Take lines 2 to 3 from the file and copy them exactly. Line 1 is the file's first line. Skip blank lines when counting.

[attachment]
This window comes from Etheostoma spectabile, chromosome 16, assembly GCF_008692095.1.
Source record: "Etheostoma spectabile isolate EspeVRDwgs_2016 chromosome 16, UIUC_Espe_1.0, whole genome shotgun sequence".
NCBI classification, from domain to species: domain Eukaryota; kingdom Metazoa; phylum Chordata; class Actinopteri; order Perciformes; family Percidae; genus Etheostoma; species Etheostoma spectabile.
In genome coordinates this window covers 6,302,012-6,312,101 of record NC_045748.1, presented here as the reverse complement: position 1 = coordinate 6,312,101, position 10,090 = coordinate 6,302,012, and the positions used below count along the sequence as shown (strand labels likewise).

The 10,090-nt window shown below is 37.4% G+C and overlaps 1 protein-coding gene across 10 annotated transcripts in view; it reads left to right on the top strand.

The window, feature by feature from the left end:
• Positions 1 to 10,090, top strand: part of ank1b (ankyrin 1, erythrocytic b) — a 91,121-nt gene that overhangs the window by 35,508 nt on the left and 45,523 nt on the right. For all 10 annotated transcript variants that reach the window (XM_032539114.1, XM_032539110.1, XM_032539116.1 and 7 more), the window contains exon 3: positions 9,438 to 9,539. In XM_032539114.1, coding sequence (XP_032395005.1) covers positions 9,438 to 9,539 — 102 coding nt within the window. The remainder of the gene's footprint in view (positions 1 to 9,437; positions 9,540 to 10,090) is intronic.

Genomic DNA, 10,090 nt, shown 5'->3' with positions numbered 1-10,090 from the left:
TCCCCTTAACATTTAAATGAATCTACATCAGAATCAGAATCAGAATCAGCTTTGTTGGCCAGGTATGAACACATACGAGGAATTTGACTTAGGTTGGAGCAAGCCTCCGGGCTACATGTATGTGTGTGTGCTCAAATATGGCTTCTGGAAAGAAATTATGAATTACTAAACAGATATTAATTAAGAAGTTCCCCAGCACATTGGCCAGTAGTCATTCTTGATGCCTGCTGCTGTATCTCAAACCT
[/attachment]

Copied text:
Source record: "Etheostoma spectabile isolate EspeVRDwgs_2016 chromosome 16, UIUC_Espe_1.0, whole genome shotgun sequence".
NCBI classification, from domain to species: domain Eukaryota; kingdom Metazoa; phylum Chordata; class Actinopteri; order Perciformes; family Percidae; genus Etheostoma; species Etheostoma spectabile.